You are here: > Text
China is still light years ahead of all its Asian competitors
2018/6/5 15:51:31 Source: APLF Author: 点击率:

There is little doubt that countries in South East Asia are playing a more significant role in the leather, leathergoods and footwear manufacturing market. The figures prove it especially in terms of growing footwear exports to major consumer nations such as Europe and the US.

According to the Vietnam Leather, Footwear and Handbag Association (LEFASO), the objective for 2018 is to export shoes to the value of US$20 when compared to the 2017 figure of US$14.67 billion which would be an ambitious increase of 36.3% over the year.

These figures already place Vietnam second only to China in the global footwear export rankings but China is still light years ahead of its nearest competitor exporting US$45.59 billion worth of footwear (9.56 billion pairs) compared to Vietnam’s US$14.67 billion.

The “elephant in the room”

Despite news about big name brands manufacturing more in Vietnam primarily due to lower labour costs, China is still so far ahead in the footwear manufacturing stakes that it inevitably has to import more leather to supply its tanneries and footwear manufacturing companies to be able to produce 4.48 billion pairs of leather shoes in 2017.

China, with such deep experience in globalised manufacturing, possesses the logistics, quality control, technical expertise and ability to deliver on time that is still lacking in certain competing nations whose primary advantage is lower labour costs.

There is simply not enough shoe manufacturing capacity to satisfy world demand for footwear without China. And this country’s infrastructure is unlikely to emigrate in the near future to lower wage countries!

There is no denying that ASEAN nations are contributing more to global footwear manufacturing but their combined production is still dwarfed by China and this includes Vietnam, Indonesia, Cambodia, Thailand and virtual newcomer Myanmar.

For leather footwear production all these countries need to import bovine leather to supply their production lines as does China. This includes all types of leather and in the specific case of China, this country imported US$5.68 billion worth of leather from international suppliers in 2017, according to CLIA figures.

The key lesson for western tanners is not to ignore China as a major customer for leather exports as it continues to be the “elephant in the room” in Asia and will not be displaced anytime soon when its nearest competitor is still so far behind.

Transformation of Economic Model and Internal Demand

The other factor that plays in China’s favour is the size of its internal market and the potential demand exercised by over 400 million middle-class consumers with disposable income.

It is well known that China’s economic model is being transformed from a simple economic growth model to produce higher value-added products. The aim is to be able to cope with challenges of the transition towards a new customer-oriented and services-based business model and away from the old product-centric sales model.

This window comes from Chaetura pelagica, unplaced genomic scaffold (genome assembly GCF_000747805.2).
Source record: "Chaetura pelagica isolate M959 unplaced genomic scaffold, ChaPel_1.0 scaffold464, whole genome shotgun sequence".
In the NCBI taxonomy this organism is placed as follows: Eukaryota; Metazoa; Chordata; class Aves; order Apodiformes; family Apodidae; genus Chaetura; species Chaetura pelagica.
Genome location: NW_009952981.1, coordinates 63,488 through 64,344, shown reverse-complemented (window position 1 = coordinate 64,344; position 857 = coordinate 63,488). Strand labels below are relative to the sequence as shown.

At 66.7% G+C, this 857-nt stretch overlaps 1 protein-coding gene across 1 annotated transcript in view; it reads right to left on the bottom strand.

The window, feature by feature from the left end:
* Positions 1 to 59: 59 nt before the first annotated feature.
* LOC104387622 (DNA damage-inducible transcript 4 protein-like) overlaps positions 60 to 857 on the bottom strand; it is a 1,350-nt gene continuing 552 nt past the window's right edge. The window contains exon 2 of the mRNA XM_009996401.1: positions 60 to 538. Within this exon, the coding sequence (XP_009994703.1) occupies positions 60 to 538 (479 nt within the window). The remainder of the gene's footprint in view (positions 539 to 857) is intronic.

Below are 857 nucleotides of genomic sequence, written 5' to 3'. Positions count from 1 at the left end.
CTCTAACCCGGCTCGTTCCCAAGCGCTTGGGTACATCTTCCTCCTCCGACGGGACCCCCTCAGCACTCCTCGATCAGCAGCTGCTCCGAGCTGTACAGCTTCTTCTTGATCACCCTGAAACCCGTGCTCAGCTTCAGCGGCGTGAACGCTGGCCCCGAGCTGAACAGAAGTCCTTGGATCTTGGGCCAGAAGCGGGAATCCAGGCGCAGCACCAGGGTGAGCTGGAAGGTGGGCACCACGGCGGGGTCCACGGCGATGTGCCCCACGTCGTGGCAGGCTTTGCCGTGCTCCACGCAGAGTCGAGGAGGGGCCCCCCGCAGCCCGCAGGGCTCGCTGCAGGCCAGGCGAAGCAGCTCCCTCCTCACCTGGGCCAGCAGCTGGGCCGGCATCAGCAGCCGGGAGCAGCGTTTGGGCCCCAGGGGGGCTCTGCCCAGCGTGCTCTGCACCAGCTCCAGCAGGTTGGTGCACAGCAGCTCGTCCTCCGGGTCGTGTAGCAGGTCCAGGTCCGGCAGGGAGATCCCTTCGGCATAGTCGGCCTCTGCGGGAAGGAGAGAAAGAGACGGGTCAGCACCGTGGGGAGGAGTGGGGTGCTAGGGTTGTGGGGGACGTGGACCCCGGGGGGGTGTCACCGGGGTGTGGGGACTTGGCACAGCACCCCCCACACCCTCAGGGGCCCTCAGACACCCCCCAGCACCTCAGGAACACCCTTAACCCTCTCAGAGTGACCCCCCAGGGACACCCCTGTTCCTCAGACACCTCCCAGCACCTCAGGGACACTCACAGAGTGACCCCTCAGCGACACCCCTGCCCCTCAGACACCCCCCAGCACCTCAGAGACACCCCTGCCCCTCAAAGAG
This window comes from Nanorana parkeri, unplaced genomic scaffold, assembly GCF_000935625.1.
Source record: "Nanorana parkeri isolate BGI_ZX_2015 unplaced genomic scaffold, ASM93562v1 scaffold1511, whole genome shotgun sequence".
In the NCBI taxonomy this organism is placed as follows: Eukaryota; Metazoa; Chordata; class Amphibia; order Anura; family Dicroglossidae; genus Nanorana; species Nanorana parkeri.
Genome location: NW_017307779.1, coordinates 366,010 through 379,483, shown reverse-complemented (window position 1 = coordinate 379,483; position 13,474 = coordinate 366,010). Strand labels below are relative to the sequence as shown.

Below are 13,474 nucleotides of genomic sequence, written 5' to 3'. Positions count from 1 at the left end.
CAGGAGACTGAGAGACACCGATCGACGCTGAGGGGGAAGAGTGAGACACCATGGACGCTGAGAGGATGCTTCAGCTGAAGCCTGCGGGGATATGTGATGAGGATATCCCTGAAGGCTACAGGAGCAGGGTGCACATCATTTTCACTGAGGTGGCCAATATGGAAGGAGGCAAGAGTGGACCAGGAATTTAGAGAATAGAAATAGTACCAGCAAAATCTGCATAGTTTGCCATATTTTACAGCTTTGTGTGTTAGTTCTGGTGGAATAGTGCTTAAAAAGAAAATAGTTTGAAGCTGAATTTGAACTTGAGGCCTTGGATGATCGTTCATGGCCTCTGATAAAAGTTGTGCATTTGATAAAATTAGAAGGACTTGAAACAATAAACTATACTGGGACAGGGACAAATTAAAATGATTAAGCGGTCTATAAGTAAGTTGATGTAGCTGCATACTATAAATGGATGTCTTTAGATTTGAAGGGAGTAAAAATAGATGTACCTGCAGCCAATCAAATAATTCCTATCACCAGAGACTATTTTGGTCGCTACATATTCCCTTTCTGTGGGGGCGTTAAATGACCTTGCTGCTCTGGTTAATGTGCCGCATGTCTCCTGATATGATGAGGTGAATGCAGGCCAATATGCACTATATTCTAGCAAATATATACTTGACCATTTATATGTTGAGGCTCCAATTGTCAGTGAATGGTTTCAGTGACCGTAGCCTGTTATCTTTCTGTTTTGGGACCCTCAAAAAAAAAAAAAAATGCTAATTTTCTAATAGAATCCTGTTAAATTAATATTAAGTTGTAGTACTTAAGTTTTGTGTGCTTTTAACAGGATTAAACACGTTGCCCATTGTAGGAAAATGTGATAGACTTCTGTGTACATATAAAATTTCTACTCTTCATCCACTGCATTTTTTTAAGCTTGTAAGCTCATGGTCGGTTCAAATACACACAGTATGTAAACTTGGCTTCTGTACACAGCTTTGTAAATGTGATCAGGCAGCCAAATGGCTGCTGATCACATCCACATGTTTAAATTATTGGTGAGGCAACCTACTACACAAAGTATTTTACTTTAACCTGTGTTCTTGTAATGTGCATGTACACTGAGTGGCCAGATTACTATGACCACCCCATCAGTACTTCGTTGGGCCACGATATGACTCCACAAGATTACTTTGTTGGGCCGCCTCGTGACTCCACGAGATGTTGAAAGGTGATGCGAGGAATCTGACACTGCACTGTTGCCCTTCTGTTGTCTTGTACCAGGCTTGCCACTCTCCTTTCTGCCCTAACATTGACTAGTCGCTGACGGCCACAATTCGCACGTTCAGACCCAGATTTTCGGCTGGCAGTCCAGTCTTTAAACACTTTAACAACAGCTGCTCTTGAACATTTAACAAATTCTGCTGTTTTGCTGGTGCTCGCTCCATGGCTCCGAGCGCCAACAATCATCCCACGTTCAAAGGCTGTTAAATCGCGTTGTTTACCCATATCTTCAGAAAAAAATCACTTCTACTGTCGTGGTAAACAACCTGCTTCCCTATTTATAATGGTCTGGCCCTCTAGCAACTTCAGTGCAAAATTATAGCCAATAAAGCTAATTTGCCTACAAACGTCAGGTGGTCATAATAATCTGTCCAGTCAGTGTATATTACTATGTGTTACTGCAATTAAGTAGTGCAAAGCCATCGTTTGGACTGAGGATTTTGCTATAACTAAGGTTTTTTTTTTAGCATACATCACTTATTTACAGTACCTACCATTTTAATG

This, it is a move away from an economy driven by factory outsourced production and export-driven revenue to a model where the main dynamic of the economy are internal consumer demand and investment – much closer to the US model whose growth is driven by consumer demand.

Supposing that China exports less footwear, then the slack will be taken up by its internal market. So the key to gauge the success of China’s footwear industry is not its exports but the internal demand from its own citizens. Locally produced footwear still rules as China only imported 139 million pairs of shoes in 2017 according to the CLIA.

Now that China’s leather industry has undergone an environmental clean-up in the last three years, more sustainable leather will be produced improving its quality and attractiveness and marketability to foreign customers. However, raw materials and semifinished leather still need to be imported and the platform for this is definitely the All China Leather Exhibition (ACLE) that will take place at the end of August in Shanghai.

As well as more than 19,000 buyers from the main manufacturing provinces of China, ACLE also attracts buyers from ASEAN nations that must also import raw materials and leather for their manufacturing processes.

As the leather and footwear industries have spread in South East Asia, ACLE has also extended its reach and the major sourcing platform in the region where western suppliers can meet with Asian and Chinese buyers to do business and see their leather incorporated not only in Exported footwear, but also in footwear destined for the Chinese end consumer of this unparallel internal market.

Richard Smith - APLF

Printing Forwarding

Related News